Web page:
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Group intelligence is a term used in a subset of the social psychology literature to refer to a process by which large numbers of people converge upon the same knowledge through group interaction. The term is not commonplace in the mainstream academic study of human intelligence.
Social psychologists study group intelligence and related topics such as decentralized decision making and group wisdom, using demographic information to study the ramifications for long-term social change. Marketing and behavioral finance experts use similar research to forecast consumer behavior (e.g. buying patterns) for corporate strategic purposes.
The term group intelligence describes how, under the best circumstances, large numbers of people simultaneously converge upon the same knowledge. The term is often interchanged with the terms collective intelligence, cointelligence, crowd wisdom, and herd mentality.
James Surowiecki, in The Wisdom of Crowds, claims that, counterintuitively, group intelligence requires independence of thought as well as superior judgment. Unlike herd behavior, group intelligence—like crowd wisdom—is a uniquely human phenomenon. And, unlike the terms herd behavior and herd mentality, group intelligence connotes more rational decision processes: based less upon emotional reactions and more upon knowledge and understanding.
The idea of a "group mind" or "mob behavior" was first put forward by nineteenth-century French social psychologists Gabriel Tarde and Gustav Le Bon. Herd behavior in human societies has also been studied by Sigmund Freud and Wilfred Trotter, whose book Herd Instincts in Peace and War is a classic in the field of social psychology. Sociologist Thorstein Veblen's Theory of the Leisure Class illustrates how individuals imitate other group members of higher social status in their consumer behavior. Francis Galton, (1822-1911)a British scientist who conducted anthropometric and psychometric studies on human behavior, is famous for his study of guesses of the weight of an ox at an agricultural fair. Galton asked individuals visiting the fair to guess the weight of the ox, and the arithmetic mean (average) of their many guesses was within one pound of its actual weight.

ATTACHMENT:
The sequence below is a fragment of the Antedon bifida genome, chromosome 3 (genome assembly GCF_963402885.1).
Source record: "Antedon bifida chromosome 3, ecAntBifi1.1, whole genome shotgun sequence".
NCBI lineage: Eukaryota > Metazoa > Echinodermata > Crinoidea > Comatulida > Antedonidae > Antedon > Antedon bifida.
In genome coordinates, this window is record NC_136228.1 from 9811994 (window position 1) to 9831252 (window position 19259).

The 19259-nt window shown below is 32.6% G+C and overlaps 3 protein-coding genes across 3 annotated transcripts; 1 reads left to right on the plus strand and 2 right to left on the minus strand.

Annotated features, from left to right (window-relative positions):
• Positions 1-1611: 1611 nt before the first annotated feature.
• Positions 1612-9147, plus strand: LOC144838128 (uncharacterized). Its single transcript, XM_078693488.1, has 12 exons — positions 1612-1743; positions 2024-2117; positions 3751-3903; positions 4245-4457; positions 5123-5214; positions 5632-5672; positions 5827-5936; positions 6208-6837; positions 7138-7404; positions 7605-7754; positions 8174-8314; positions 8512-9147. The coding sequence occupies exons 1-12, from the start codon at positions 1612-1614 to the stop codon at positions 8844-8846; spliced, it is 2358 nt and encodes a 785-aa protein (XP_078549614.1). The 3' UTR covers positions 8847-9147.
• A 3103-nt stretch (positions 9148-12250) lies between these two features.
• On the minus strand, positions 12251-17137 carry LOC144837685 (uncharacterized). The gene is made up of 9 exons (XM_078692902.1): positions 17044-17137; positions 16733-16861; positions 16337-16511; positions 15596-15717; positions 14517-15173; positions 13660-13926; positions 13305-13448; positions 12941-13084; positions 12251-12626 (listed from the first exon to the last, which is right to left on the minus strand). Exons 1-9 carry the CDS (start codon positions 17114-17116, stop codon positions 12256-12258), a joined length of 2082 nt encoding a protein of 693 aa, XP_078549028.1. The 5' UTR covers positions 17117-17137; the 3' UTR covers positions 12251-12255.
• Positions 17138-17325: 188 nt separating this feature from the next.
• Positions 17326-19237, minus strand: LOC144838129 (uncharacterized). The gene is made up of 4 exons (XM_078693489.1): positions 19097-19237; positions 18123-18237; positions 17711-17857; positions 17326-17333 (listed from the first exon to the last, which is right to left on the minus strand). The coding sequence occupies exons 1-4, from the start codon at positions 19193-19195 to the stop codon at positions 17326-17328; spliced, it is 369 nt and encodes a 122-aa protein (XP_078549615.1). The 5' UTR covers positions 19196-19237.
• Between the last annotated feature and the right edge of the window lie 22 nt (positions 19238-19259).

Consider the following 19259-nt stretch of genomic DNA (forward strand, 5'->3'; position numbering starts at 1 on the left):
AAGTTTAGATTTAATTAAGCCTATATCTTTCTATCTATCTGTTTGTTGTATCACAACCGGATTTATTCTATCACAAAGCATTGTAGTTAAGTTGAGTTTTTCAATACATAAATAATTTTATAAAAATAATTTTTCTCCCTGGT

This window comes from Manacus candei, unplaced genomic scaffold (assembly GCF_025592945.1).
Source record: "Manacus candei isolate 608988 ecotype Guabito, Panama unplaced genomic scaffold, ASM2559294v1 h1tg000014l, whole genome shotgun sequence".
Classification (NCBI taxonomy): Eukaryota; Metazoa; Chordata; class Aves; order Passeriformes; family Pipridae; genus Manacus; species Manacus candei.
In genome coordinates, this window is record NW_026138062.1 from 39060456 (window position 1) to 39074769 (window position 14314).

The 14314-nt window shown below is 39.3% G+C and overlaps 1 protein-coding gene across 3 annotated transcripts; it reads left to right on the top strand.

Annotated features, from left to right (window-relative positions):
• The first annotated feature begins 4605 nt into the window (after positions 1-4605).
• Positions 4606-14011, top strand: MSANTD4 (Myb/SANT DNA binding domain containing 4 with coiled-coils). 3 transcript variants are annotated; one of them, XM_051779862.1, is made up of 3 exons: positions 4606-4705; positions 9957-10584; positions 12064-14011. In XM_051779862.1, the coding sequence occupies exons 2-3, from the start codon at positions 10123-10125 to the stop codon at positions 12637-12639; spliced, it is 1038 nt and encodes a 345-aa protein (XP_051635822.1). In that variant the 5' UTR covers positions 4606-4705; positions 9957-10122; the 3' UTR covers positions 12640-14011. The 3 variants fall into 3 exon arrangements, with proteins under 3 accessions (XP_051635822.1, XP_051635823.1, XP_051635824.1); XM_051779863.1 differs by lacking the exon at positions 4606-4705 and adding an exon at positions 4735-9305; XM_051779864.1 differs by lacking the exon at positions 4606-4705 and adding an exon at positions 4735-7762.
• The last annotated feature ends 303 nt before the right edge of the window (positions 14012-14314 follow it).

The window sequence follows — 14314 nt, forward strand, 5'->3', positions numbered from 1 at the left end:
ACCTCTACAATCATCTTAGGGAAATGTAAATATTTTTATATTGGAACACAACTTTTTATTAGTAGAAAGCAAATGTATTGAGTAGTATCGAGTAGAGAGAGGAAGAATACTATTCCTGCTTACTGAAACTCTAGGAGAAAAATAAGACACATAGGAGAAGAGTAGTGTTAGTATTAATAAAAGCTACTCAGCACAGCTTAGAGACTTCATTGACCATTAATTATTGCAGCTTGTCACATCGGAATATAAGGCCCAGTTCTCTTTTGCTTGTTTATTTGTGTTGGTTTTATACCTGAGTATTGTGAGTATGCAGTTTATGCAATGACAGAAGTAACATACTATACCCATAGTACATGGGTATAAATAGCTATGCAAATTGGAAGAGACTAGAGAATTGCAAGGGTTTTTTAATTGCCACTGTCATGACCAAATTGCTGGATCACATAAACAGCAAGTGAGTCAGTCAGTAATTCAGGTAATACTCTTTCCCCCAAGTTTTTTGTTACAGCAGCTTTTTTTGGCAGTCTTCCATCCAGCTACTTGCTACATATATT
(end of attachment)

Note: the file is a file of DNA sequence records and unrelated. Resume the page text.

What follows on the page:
James Surowiecki's The Wisdom of Crowds explains how group intelligence works—and doesn't work—to benefit mankind. A popular example of group intelligence was the TV game show, "Who Wants to Be a Millionaire". Contestants were asked questions from history and popular culture, and when stumped, can query the audience. When audience members are polled for answers during the show, they are correct 91 percent of the time.
Twenty-first-century academic fields such as marketing and behavioral finance draw upon group intelligence gathering data to identify and predict the rational and irrational behavior of investors, as in the work of Daniel Kahneman, Robert Shiller, and Amos Tversky. Driven by emotional reactions such as greed and fear, investors can be seen to join in frenetic purchasing and sales of stocks, creating bubbles and crashes.
- Argumentum ad populum
- Bandwagon effect
- Collective intelligence
- Crowd psychology
- Decentralized decision making
- Delphi method
- Information cascade
- Opinion leadership
- Predictive markets
- Social networks
References and further reading
- Freud, Sigmund's Massenpsychologie und Ich-Analyse (1921; English translation Group Psychology and the Analysis of the Ego, 1922). Reprinted 1959 Liveright, New York.
- Gladwell, Malcolm, The Tipping Point: How Little Things Can Make a Big Difference. (2002) Little, Brown & Co., Boston.
- Kahneman, Daniel, & Tversky, Amos, Choices, Values, and Frames (2000) Cambridge University Press, Cambridge, United Kingdom.
- Le Bon, Gustave, Les Lois psychologiques de l'évolution des peuples. (1894) National Library of France, Paris.
- Le Bon, Gustave, The Crowd: A Study of the Popular Mind. (1895) Project Gutenberg.
- Trotter, Wilfred, Instincts of the Herd in Peace and War. (1915) Macmillan, New York.
- Schiller, Robert, Irrational Exuberance (2000) Princeton University Press, Princeton, New Jersey.
- Suroweicki, James, The Wisdom of Crowds: Why the Many Are Smarter Than the Few and How Collective Wisdom Shapes Business, Economies, Societies and Nations. (2004) Little, Brown, Boston.
- Sunstein, Cass, Infotopia: How Many Minds Produce Knowledge. (2006) Oxford University Press, Oxford, United Kingdom.